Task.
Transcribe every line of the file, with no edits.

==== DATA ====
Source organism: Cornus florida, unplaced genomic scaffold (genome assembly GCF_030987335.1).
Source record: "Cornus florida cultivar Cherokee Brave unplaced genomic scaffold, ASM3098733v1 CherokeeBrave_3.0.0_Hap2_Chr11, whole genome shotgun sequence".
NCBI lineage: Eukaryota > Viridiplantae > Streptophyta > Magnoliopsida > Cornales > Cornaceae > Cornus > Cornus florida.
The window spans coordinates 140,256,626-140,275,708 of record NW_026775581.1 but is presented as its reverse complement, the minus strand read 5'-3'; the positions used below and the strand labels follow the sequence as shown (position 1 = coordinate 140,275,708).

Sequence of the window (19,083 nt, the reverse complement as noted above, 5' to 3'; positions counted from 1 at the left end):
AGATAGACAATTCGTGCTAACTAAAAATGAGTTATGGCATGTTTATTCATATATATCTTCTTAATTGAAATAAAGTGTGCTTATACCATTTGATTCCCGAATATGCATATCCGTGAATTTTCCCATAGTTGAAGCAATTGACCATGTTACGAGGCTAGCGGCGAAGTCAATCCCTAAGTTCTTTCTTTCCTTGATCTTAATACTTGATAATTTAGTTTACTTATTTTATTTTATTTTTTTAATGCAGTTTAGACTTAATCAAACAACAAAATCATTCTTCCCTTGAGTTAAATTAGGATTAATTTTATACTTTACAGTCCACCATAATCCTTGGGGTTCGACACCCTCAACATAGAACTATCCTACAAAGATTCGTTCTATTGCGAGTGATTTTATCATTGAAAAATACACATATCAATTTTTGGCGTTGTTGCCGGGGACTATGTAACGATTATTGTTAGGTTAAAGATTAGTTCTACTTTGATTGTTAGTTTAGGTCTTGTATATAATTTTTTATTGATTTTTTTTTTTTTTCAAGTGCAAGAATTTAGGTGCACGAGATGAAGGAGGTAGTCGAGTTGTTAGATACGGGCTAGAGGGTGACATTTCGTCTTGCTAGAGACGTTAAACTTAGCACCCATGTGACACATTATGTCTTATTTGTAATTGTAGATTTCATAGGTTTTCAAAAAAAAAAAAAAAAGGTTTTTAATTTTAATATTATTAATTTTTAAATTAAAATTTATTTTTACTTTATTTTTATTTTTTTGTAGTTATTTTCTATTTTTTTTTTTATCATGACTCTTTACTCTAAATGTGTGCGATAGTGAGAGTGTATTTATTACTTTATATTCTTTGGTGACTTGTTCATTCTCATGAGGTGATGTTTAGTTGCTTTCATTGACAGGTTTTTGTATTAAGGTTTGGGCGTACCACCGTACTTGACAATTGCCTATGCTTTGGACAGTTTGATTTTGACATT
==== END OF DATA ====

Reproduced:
Source organism: Cornus florida, unplaced genomic scaffold (genome assembly GCF_030987335.1).
Source record: "Cornus florida cultivar Cherokee Brave unplaced genomic scaffold, ASM3098733v1 CherokeeBrave_3.0.0_Hap2_Chr11, whole genome shotgun sequence".
NCBI lineage: Eukaryota > Viridiplantae > Streptophyta > Magnoliopsida > Cornales > Cornaceae > Cornus > Cornus florida.
The window spans coordinates 140,256,626-140,275,708 of record NW_026775581.1 but is presented as its reverse complement, the minus strand read 5'-3'; the positions used below and the strand labels follow the sequence as shown (position 1 = coordinate 140,275,708).

Sequence of the window (19,083 nt, the reverse complement as noted above, 5' to 3'; positions counted from 1 at the left end):
AGATAGACAATTCGTGCTAACTAAAAATGAGTTATGGCATGTTTATTCATATATATCTTCTTAATTGAAATAAAGTGTGCTTATACCATTTGATTCCCGAATATGCATATCCGTGAATTTTCCCATAGTTGAAGCAATTGACCATGTTACGAGGCTAGCGGCGAAGTCAATCCCTAAGTTCTTTCTTTCCTTGATCTTAATACTTGATAATTTAGTTTACTTATTTTATTTTATTTTTTTAATGCAGTTTAGACTTAATCAAACAACAAAATCATTCTTCCCTTGAGTTAAATTAGGATTAATTTTATACTTTACAGTCCACCATAATCCTTGGGGTTCGACACCCTCAACATAGAACTATCCTACAAAGATTCGTTCTATTGCGAGTGATTTTATCATTGAAAAATACACATATCAATTTTTGGCGTTGTTGCCGGGGACTATGTAACGATTATTGTTAGGTTAAAGATTAGTTCTACTTTGATTGTTAGTTTAGGTCTTGTATATAATTTTTTATTGATTTTTTTTTTTTTTCAAGTGCAAGAATTTAGGTGCACGAGATGAAGGAGGTAGTCGAGTTGTTAGATACGGGCTAGAGGGTGACATTTCGTCTTGCTAGAGACGTTAAACTTAGCACCCATGTGACACATTATGTCTTATTTGTAATTGTAGATTTCATAGGTTTTCAAAAAAAAAAAAAAAAGGTTTTTAATTTTAATATTATTAATTTTTAAATTAAAATTTATTTTTACTTTATTTTTATTTTTTTGTAGTTATTTTCTATTTTTTTTTTTATCATGACTCTTTACTCTAAATGTGTGCGATAGTGAGAGTGTATTTATTACTTTATATTCTTTGGTGACTTGTTCATTCTCATGAGGTGATGTTTAGTTGCTTTCATTGACAGGTTTTTGTATTAAGGTTTGGGCGTACCACCGTACTTGACAATTGCCTATGCTTTGGACAGTTTGATTTTGACATT